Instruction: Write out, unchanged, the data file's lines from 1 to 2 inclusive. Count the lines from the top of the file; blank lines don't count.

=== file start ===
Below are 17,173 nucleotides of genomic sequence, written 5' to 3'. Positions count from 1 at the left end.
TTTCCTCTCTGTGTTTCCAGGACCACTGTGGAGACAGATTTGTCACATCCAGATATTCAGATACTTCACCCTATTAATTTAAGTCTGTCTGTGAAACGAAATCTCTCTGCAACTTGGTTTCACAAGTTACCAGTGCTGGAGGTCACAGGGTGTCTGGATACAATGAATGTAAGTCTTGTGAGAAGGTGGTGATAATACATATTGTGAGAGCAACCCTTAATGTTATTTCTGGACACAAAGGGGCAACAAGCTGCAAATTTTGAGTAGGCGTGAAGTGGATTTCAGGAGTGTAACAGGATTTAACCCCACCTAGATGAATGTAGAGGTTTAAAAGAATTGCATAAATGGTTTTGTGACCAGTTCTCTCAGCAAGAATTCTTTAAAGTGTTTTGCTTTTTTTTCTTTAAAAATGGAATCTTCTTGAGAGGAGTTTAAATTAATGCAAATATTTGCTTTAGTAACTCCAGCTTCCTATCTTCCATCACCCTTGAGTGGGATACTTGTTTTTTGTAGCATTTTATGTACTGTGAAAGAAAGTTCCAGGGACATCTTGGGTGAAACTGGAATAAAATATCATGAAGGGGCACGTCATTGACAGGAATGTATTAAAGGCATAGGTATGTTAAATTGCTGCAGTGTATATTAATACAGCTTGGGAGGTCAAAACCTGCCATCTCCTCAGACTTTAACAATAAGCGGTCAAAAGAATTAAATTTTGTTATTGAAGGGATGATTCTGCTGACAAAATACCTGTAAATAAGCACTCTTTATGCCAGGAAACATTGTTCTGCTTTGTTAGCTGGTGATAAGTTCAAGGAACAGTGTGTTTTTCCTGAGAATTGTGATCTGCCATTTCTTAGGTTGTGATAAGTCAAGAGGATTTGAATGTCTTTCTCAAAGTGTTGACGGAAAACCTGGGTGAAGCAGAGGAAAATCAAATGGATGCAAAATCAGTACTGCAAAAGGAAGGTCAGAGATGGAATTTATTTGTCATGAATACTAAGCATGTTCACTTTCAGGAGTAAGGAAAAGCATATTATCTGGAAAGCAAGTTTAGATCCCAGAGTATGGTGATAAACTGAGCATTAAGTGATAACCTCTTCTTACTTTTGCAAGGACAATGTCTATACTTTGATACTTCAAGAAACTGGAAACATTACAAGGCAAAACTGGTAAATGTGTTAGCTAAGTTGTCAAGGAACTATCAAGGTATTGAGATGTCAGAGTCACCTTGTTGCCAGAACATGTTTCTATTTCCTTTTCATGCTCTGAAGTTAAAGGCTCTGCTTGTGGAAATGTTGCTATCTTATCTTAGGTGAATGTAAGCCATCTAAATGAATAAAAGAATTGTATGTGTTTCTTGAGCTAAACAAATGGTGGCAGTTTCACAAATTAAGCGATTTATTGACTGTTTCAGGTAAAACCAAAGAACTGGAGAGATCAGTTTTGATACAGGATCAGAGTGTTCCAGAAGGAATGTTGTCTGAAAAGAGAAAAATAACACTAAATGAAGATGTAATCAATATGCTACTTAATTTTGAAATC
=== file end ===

Below are 17,173 nucleotides of genomic sequence, written 5' to 3'. Positions count from 1 at the left end.
TTTCCTCTCTGTGTTTCCAGGACCACTGTGGAGACAGATTTGTCACATCCAGATATTCAGATACTTCACCCTATTAATTTAAGTCTGTCTGTGAAACGAAATCTCTCTGCAACTTGGTTTCACAAGTTACCAGTGCTGGAGGTCACAGGGTGTCTGGATACAATGAATGTAAGTCTTGTGAGAAGGTGGTGATAATACATATTGTGAGAGCAACCCTTAATGTTATTTCTGGACACAAAGGGGCAACAAGCTGCAAATTTTGAGTAGGCGTGAAGTGGATTTCAGGAGTGTAACAGGATTTAACCCCACCTAGATGAATGTAGAGGTTTAAAAGAATTGCATAAATGGTTTTGTGACCAGTTCTCTCAGCAAGAATTCTTTAAAGTGTTTTGCTTTTTTTTCTTTAAAAATGGAATCTTCTTGAGAGGAGTTTAAATTAATGCAAATATTTGCTTTAGTAACTCCAGCTTCCTATCTTCCATCACCCTTGAGTGGGATACTTGTTTTTTGTAGCATTTTATGTACTGTGAAAGAAAGTTCCAGGGACATCTTGGGTGAAACTGGAATAAAATATCATGAAGGGGCACGTCATTGACAGGAATGTATTAAAGGCATAGGTATGTTAAATTGCTGCAGTGTATATTAATACAGCTTGGGAGGTCAAAACCTGCCATCTCCTCAGACTTTAACAATAAGCGGTCAAAAGAATTAAATTTTGTTATTGAAGGGATGATTCTGCTGACAAAATACCTGTAAATAAGCACTCTTTATGCCAGGAAACATTGTTCTGCTTTGTTAGCTGGTGATAAGTTCAAGGAACAGTGTGTTTTTCCTGAGAATTGTGATCTGCCATTTCTTAGGTTGTGATAAGTCAAGAGGATTTGAATGTCTTTCTCAAAGTGTTGACGGAAAACCTGGGTGAAGCAGAGGAAAATCAAATGGATGCAAAATCAGTACTGCAAAAGGAAGGTCAGAGATGGAATTTATTTGTCATGAATACTAAGCATGTTCACTTTCAGGAGTAAGGAAAAGCATATTATCTGGAAAGCAAGTTTAGATCCCAGAGTATGGTGATAAACTGAGCATTAAGTGATAACCTCTTCTTACTTTTGCAAGGACAATGTCTATACTTTGATACTTCAAGAAACTGGAAACATTACAAGGCAAAACTGGTAAATGTGTTAGCTAAGTTGTCAAGGAACTATCAAGGTATTGAGATGTCAGAGTCACCTTGTTGCCAGAACATGTTTCTATTTCCTTTTCATGCTCTGAAGTTAAAGGCTCTGCTTGTGGAAATGTTGCTATCTTATCTTAGGTGAATGTAAGCCATCTAAATGAATAAAAGAATTGTATGTGTTTCTTGAGCTAAACAAATGGTGGCAGTTTCACAAATTAAGCGATTTATTGACTGTTTCAGGTAAAACCAAAGAACTGGAGAGATCAGTTTTGATACAGGATCAGAGTGTTCCAGAAGGAATGTTGTCTGAAAAGAGAAAAATAACACTAAATGAAGATGTAATCAATATGCTACTTAATTTTGAAATC